Sowing And Transplanting Vegetables Outdoors.
At first sight, sowing vegetable seed outdoors seems easy enough, but for successful results it is important to remember some simple,but essential rules:
Seeds ideally,should be covered with a layer of soil twice as high as the seed.If you have say, a 1 mm seed, the soil cover should be 1.5 mm.But in reality,this is not always possible,as it depends on your soil,and what sort of crumb state it is in after you have tilled it,or if you have added a lot of organic compost, or made a raised,well-composted organic bed.
So make your drills about 5-6 mm deep,and after you have sown your seeds, rake them well in and tamp the soil down lightly with the rake.We usually walk along the drills and firm the soil with our weight.Your soil should be fluffy enough to take your weight without over-firming it.
It is absolutely critical for the soil to make contact with the seeds and that they are completely surrounded by moist soil for the first ten days of the germinating process.
After planting, give the bed or row a soaking using a watering can. The very best can to use for this is the Hawes watering can. It comes with an exceptionally fine rose, which gives a light, rain-like spray, it doesn’t dribble and is perfect for your seeds. This type of watering will also further firm the soil and remove any air pockets round the seeds. Don’t use a hose, as the water flow will be too strong and will destroy the soil structure.
However, (unless it rains), it is absolutely essential to water the bed thoroughly, but lightly every day for ten days, until the seeds have taken root and can find water themselves. The Hawes watering can is ideal for this task.
In a perfect world,when you sow in rows or blocks,you should be able to sow seeds such as lettuce, so that they don’t have to be thinned when they’ve germinated – but this is pretty well impossible.There are various methods of sowing fine seeds.One way is adding the seed to dry silver sand. You can space the seeds better if you judge roughly how many you might need per row or block and then add this amount to a small bag containing dry silver sand. This gives you more volume and makes it easier to separate the seeds, improve spacing and reduce the amount of thinning after germination.The sand must be bone dry otherwise the seeds get clogged and the exercise is wasted.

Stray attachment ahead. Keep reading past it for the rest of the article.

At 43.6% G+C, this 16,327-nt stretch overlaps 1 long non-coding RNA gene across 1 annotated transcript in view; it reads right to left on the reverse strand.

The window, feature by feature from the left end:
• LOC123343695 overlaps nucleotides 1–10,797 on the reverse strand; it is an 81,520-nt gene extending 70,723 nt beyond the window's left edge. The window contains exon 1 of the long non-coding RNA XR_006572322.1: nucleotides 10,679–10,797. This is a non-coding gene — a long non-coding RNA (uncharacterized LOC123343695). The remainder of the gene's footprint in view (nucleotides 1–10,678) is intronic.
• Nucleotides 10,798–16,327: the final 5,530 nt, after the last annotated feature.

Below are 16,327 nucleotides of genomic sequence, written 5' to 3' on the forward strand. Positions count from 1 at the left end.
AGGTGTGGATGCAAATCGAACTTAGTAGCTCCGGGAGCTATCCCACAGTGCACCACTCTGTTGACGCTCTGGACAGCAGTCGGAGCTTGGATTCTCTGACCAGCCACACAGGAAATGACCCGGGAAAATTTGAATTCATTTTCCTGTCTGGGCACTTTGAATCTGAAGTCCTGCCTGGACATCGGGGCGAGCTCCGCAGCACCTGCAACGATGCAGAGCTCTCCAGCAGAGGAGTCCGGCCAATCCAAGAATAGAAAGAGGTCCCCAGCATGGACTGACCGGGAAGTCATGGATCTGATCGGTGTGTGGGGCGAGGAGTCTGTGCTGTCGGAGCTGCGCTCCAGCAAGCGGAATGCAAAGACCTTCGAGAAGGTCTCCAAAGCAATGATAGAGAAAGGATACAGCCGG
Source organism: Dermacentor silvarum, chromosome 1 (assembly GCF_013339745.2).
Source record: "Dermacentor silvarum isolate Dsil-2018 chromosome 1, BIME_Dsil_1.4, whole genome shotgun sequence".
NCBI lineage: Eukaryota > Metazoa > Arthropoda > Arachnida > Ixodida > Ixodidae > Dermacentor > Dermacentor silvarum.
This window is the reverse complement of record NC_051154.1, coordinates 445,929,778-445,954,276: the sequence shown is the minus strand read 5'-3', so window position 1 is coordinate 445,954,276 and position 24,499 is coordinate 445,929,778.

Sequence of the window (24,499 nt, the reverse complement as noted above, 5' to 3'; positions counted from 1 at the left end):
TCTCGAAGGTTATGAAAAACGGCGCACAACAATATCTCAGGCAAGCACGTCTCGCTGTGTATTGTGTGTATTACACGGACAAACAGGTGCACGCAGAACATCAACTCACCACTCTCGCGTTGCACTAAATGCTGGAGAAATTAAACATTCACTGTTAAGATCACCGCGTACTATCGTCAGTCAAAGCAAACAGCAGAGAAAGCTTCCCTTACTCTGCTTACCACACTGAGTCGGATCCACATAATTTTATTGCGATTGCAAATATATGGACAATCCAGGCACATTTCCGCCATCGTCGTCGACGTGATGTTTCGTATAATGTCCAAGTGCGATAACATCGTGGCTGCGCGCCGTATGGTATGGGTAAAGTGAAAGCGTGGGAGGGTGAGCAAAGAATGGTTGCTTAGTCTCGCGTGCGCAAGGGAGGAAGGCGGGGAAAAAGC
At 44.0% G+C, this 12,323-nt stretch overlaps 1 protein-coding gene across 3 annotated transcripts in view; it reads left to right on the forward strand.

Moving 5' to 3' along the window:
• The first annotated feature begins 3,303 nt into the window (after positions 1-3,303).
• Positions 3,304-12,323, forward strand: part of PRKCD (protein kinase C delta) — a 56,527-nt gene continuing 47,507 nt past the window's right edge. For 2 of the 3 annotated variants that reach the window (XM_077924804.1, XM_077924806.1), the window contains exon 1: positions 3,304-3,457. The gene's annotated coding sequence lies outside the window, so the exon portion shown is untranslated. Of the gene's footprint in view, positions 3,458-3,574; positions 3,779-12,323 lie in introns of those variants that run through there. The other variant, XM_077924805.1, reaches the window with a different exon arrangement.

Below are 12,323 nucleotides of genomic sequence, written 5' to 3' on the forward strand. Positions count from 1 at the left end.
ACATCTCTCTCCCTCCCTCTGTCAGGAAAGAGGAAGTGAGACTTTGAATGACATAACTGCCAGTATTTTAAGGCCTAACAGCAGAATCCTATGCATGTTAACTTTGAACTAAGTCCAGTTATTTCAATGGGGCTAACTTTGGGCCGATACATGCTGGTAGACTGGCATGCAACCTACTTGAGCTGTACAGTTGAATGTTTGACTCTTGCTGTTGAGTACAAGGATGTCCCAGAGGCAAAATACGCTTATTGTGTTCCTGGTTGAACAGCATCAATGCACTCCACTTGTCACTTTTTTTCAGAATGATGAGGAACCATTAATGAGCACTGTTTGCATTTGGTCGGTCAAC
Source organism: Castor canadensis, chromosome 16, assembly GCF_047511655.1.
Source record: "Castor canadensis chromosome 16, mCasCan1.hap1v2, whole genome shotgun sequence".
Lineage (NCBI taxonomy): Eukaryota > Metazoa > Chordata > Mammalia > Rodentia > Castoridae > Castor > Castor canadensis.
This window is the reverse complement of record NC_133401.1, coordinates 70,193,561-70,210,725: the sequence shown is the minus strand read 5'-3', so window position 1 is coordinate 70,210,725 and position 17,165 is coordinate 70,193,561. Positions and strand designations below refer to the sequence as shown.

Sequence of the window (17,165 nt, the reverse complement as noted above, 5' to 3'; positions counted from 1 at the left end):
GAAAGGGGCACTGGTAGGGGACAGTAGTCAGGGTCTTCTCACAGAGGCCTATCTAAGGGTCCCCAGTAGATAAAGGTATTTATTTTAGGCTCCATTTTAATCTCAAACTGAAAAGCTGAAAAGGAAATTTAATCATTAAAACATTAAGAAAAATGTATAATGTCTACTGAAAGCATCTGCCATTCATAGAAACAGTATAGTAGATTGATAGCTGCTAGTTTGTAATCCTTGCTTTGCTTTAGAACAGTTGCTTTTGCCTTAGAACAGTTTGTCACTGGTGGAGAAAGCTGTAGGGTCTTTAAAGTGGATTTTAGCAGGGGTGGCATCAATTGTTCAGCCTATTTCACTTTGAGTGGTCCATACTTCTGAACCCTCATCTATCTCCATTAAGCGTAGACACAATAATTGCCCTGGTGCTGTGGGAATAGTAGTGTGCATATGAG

Transplanting germinated seed from blocks or trays.
After 21 days or so, the seeds should have germinated and be big enough to be thinned and transplanted to other areas or to places where germination has failed.It is often misunderstood how delicate this operation can be with vegetable seedlings.(Trees and shrubs are tougher and recover faster from leaf and root damage.)
When you dig the seedling out,take care to use a dibber,or a piece of wood about the same length as your finger – we use a piece of dowelling rod about 12 mm long. To avoid root damage,carefully dig around the plant,then using your forefinger and thumb,gently tease the seedling out – getting as much of the root out as possible.
Always hold the seedling gently by the cotyledon leaves(the plant’s first leaves)and never the stem. At this stage the stem and roots are very fragile and easy to damage.A crushed stem or root damage could check the plant and result in a six week delay, and even lose the crop if the cropping season is short.Sudden temperature changes could also check the plant’s development.
Commercial growers of vegetables like lettuce and leeks, will often plant the seeds in small blocks of compost – one per block – which gets planted directly into the soil and reduces damage to the stem and roots.A thing to remember,if you plant your seeds in trays,is to use plenty of vermiculite with your soil or compost,this makes transplanting much easier and there is less root damage.
Again using the dibber,and still holding the seedling by its leaves,plant it to the same depth as the length of its root. Firm it in by watering it.The Hawes watering can is perfect for the job as it has such a fine rose.If the droplet size of a rose is too large,or if you use a hose, you could damage the leaves and stem or alter the soil structure and check the plants which could result in a delay or even crop loss.